October 5th – November 15th Monday-Friday, 9am-4pm

From October 5 – November 15, 2017, the Boston Arts Academy will present Lost and Found, an exhibition by Naoe Suzuki.

Suzuki will be presenting Lost and Found, the second installment of a three-part project, completed during her tenure as artist in residence at Broad Institute of MIT and Harvard. Observations made during her appointment inside this dynamic biomedical research institute led Suzuki to investigate what has been lost in the history of science and medicine while making progress—eventually leading her to the Edwin Smith Papyrus, the oldest medical textbook from 1,600 BC, which includes prognosis for the first time in recorded history. On the verso, magic spells were introduced as medical treatment in ancient Egypt.

Fascinated with this information, Suzuki created a number of works incorporating the images of magic spells along with the current scientific information including the paper on the Human Genome Project published in 2001, and numerous writings she traced from the whiteboards around the Broad Institute.

Suzuki explores the interconnectedness of meaning between knowledge and belief, bringing forth forgotten beliefs—the magic spells that were mostly written on the verso side of the papyrus—and asks us: What is legitimate? What might we have lost? What do we still believe? and What do we hope to find? These magic spells, which are undecipherable to untrained eye, operate as a visual form, in a similar way to technical scientific writings that are difficult to understand to a layperson.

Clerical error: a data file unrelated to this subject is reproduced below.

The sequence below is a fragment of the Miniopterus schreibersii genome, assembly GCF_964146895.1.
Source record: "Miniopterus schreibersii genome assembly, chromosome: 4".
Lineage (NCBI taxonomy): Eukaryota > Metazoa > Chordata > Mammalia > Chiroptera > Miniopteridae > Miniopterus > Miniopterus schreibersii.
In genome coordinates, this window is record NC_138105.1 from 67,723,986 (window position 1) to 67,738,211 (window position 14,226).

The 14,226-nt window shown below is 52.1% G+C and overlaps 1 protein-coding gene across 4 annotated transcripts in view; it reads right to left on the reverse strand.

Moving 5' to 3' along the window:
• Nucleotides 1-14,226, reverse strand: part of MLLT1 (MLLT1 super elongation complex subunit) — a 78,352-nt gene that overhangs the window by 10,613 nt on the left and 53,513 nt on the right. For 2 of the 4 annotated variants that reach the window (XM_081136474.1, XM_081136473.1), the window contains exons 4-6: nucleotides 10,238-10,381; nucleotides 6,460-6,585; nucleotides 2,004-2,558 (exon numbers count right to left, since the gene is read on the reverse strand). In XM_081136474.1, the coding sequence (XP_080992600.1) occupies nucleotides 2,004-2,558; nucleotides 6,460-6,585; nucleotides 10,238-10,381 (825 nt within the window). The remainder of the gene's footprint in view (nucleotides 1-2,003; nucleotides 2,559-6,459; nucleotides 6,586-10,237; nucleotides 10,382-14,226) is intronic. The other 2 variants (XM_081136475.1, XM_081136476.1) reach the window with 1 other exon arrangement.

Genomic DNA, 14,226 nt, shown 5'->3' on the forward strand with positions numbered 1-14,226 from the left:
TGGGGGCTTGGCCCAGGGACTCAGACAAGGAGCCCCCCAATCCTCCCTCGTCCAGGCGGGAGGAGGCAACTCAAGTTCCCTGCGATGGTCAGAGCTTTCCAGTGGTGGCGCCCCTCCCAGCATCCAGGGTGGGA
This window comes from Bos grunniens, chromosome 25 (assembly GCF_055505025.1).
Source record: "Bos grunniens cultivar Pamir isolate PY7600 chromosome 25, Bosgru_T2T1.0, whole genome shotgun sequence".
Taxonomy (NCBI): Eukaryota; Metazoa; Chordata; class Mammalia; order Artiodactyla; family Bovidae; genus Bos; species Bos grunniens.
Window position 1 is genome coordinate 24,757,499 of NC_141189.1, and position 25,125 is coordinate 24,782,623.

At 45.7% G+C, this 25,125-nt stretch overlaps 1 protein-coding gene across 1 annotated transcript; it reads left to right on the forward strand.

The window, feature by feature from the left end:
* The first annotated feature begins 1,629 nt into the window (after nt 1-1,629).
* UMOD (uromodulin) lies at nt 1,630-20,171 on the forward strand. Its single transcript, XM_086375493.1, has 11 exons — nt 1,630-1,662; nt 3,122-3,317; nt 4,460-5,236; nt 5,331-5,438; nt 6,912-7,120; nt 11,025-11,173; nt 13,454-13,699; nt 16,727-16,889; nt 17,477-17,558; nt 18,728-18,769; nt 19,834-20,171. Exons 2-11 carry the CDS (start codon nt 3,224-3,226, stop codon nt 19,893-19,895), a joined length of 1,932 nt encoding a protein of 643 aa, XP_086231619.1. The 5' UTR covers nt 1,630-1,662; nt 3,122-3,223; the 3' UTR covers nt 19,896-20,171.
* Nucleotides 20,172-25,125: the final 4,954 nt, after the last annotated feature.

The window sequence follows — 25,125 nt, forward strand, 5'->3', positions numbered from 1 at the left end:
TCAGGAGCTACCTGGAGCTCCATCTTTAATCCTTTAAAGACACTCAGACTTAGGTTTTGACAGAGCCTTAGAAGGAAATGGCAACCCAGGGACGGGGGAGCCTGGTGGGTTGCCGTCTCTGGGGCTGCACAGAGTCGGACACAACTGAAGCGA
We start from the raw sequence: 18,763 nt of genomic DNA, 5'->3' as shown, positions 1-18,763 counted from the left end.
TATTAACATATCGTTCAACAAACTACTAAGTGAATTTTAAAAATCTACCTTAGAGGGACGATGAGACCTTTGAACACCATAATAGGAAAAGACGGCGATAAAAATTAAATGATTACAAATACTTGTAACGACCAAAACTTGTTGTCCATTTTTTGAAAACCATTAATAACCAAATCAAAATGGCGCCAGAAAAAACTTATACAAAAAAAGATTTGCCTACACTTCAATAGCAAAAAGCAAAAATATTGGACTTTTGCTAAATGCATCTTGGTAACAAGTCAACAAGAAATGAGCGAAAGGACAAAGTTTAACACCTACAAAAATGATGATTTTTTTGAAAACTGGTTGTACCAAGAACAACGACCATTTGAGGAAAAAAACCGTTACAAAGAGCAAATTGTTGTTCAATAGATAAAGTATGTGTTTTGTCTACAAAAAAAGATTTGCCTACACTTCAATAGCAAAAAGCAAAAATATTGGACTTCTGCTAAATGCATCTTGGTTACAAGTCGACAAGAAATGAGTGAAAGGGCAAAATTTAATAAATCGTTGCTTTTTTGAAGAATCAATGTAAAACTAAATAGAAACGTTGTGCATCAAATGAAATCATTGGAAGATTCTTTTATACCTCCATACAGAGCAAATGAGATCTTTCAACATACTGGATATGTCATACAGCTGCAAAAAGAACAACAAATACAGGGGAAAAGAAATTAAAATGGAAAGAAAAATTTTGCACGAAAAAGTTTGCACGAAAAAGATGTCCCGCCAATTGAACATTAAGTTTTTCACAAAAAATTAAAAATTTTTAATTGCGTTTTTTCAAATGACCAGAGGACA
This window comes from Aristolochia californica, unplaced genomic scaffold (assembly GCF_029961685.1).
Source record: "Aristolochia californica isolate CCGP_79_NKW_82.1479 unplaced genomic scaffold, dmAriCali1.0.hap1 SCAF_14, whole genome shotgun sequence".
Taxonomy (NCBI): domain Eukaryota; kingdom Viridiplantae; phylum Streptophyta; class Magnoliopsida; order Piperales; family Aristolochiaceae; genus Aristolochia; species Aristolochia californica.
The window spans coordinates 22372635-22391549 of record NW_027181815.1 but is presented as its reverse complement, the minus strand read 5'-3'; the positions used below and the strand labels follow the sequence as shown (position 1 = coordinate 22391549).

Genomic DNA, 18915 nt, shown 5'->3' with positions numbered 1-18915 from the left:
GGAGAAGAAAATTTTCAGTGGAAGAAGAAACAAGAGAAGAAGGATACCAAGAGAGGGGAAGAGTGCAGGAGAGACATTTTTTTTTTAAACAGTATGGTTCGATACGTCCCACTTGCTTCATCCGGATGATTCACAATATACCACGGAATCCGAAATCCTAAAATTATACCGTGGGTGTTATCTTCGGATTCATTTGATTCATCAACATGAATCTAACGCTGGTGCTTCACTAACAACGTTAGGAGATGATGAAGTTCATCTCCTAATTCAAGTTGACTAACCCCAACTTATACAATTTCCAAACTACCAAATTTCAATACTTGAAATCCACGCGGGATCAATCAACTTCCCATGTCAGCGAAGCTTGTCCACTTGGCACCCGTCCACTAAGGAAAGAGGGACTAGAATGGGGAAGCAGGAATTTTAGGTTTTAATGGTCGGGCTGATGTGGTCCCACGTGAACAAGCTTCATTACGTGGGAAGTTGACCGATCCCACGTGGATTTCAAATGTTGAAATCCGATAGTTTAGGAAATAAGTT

Courtesy of the Broad Institute, Suzuki includes decontaminated lab equipment in the exhibit. Suzuki also uses card catalog cabinets, deaccessioned from the Harvard Fine Arts Library, to hold a collection of petri dishes that contain laser cut pieces of magic spells.

At the Boston Arts Academy (BAA), Suzuki will work inside the gallery and spend nearly a month as the artist in residence, continuing to explore the concept of “lost and found” with students. A manual typewriter is set up on the 4th floor with a question on the wall, “What have you lost that you want to find again?” The artist asks students to think about this question and to respond by typing on a manual typewriter, which itself is a lost device no longer commonly used.

The exhibit, Lost and Found will open on Thursday, October 5th. An opening reception will be held on Thursday, October 12th from 5-7pm. The art gallery is open to the public during school hours. The Artist-in-Residence program at BAA was made possible through the Polly Thayer Starr Charitable Trust.


About the artist:
Naoe Suzuki works primarily in drawing, works on paper and installation. Born in Tokyo, Japan and lives in Waltham, Massachusetts. She is a recipient of many grants including the Pollock-Krasner Foundation (2015,) Massachusetts Cultural Council (Drawing/Printmaking/Artist’s Books in 2006, and Sculpture and Installation in 2001,) and Berkshire Taconic Community Foundation (2013 & 2004.) Her residency fellowships include MacDowell Colony, NH; Blue Mountain Center, NY; Millay Colony for the Arts, NY; Jentel, WY; Centrum, WA; and Tokyo Wonder Site, Tokyo, Japan.